Birds include  Wattled Crane,  African Skimmer, Western- banded Snake  Eagle, Narina Trogon, Wood Owl, Pel’s Fishing Owl, Cape Parrot, and both Red-billed and Yellow-billed Oxpeckers.

Bwabwata is one of five national parks in north-eastern Namibia. It is managed as a unit with Mangetti, Khaudom National Park, Mudumu National Park and Nkasa Rupara (formerly Mamili National Park).

Since 2006, the NamParks Project (formerly BMM Parks Project), co-funded by the Federal Republic of Germany through KfW has helped develop management and tourism plans and constructed new park offices and staff housing in Namibia’s north-eastern parks, including Bwabwata. The Project has helped introduce park-friendly land-uses in the surrounding areas and collaborative management structures. Management priorities include the conservation of important habitats, safeguarding corridors for regional wildlife migration; providing income for rural residents and developing tourism

The Kgalagadi Transfrontier Park is in the Kalahari a semi-arid region with an average rainfall of 150mm/5.9in in the southwest to 350mm/13.8in in the northeast. The summer rainfall occurs from October to April. The rains come mostly in the form of heavy thunderstorms, often accompanied by strong winds. As in every desert environment, there is a strong contrast in day and night temperatures. Winters can be extremely cold.

Dry season – May to October

During this months visitors will experience the total absence of rain and cold nights.

May, June, July & August – Not a drop of rain, cool temperatures and abundant sun. Temperatures average 26°C/79°F most afternoons. The early mornings are cold with temperatures hovering around 7°C/45°F. Wildlife drives in open vehicles require warm clothing.

September & October – With the end of the winter’s temperatures increase . October can be very warm with averages of 34°C/93°F and peak temperatures can be much higher. Early mornings are warmer, increasing to around 15°C/60°F. Rains generally start toward the end of October or in early November.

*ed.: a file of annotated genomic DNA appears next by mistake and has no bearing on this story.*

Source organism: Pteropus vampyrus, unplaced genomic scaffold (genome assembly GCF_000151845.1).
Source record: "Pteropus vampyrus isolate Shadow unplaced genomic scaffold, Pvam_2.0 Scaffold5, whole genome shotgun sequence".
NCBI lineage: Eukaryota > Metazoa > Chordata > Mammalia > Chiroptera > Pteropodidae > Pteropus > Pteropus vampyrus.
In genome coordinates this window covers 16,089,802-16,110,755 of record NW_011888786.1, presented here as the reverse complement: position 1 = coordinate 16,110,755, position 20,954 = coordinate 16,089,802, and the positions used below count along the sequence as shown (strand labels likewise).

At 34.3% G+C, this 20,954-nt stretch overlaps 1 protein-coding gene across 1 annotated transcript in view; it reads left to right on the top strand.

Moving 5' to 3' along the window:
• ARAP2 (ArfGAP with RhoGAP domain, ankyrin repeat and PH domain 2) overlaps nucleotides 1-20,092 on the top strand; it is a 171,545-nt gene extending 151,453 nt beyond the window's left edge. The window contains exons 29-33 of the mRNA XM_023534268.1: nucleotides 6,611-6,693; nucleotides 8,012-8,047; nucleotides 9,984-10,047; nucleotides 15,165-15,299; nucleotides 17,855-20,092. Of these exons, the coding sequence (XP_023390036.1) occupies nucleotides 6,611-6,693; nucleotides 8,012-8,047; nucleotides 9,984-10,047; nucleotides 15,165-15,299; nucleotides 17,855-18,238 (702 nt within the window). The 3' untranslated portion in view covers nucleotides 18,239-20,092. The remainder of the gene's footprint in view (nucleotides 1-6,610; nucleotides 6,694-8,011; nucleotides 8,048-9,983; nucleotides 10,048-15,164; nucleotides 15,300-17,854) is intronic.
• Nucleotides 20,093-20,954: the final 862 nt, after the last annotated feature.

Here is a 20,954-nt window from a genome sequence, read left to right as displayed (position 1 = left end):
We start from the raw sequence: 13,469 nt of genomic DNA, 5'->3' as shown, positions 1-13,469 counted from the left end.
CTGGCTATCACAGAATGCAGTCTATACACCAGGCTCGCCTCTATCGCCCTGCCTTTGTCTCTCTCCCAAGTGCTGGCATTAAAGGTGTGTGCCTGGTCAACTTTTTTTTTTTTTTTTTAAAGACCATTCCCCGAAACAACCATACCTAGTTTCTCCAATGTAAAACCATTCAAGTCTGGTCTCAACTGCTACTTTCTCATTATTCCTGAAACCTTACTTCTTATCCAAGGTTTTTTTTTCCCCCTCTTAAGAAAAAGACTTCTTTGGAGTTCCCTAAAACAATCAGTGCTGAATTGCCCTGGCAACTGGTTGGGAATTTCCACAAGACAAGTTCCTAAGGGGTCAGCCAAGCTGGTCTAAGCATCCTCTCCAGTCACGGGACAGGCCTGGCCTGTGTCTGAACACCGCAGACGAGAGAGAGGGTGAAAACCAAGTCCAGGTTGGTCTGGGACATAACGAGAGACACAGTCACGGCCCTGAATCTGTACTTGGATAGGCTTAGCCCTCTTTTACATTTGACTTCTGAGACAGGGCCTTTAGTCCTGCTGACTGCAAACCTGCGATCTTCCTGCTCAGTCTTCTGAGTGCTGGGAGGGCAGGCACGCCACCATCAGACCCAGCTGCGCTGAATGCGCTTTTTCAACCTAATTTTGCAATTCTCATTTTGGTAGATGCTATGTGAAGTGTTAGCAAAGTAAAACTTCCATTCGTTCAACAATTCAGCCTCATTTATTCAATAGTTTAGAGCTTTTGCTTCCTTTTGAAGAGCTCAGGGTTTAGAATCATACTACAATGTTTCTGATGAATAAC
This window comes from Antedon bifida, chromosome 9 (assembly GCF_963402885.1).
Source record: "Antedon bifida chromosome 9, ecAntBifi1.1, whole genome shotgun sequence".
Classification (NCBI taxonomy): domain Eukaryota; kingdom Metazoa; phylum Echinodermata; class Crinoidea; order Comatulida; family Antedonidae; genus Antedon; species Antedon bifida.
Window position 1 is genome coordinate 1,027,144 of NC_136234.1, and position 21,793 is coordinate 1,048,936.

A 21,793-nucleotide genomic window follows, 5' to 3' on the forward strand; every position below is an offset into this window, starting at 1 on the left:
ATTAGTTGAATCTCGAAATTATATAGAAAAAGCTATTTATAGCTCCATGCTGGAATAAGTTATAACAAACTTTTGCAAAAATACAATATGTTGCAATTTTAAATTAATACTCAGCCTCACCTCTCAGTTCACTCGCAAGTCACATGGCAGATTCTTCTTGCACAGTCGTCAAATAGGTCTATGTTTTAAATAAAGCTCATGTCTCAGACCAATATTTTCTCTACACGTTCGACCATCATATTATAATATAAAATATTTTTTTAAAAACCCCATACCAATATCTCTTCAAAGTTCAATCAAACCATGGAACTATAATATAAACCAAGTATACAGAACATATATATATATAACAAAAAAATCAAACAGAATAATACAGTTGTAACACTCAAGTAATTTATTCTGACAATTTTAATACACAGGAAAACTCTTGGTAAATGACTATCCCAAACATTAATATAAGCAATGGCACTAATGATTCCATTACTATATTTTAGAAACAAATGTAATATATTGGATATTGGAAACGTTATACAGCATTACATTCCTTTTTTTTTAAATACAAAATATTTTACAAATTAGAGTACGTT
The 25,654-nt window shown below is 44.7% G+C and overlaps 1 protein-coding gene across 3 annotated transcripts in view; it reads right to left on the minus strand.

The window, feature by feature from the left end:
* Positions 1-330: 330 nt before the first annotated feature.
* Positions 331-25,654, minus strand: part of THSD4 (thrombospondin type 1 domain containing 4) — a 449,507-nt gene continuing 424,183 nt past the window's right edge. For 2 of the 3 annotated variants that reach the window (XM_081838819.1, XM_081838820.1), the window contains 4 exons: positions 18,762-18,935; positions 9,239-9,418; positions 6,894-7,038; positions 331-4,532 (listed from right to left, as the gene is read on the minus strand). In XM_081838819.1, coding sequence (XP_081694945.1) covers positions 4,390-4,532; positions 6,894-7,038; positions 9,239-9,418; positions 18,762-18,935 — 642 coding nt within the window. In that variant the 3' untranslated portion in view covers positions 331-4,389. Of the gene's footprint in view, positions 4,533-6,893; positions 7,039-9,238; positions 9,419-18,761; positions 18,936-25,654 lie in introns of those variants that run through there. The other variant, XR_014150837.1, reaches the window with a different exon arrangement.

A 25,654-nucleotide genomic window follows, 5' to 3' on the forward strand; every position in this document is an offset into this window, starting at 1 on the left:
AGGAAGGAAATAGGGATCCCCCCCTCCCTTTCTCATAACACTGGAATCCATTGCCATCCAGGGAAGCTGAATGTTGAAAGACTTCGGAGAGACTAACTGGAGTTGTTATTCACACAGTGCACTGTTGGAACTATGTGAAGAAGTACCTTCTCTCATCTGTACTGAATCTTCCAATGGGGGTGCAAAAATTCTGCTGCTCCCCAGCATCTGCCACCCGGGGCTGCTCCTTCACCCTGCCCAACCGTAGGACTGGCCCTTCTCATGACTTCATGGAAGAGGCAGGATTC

Wet season – November to April

This period normally marks the beginning of the raining season. Afternoon thunderstorms occur, but not every day and it is primarily sunny and hot. Early mornings are characterised by warmer temperatures, averaging up to about 18°C/64°F. Wildlife sightings are good.

November & December – In November the few first rain showers start, with precipitation really picking up in December. Although it is fairly dry for the most part, an occasional thunder shower can happen. Afternoon temperatures are around 32°C/90°F.

January & February & March – The wettest months are typically January and February. Although mostly sunny, thundershowers occur during the afternoon, cooling things down to an average of around 30°C/86°F.

April – April is when the rains slow down but occasionally some isolated storm still occur.

Access to the Bwabwata National Park is easy. The park is located 120 km West of Katima Mulilo (or 200km East of Rundu) on the B8 Trans-Caprivi Highway, which runs the length of the park (180 km).

Fuel can be found at Kongola just before the Eastern entrance. Or Divundu before the Western Entrance.

There are also simple grocery shops.

The park requires 4×4 vehicles and in the dry season sand can be challenging in some areas.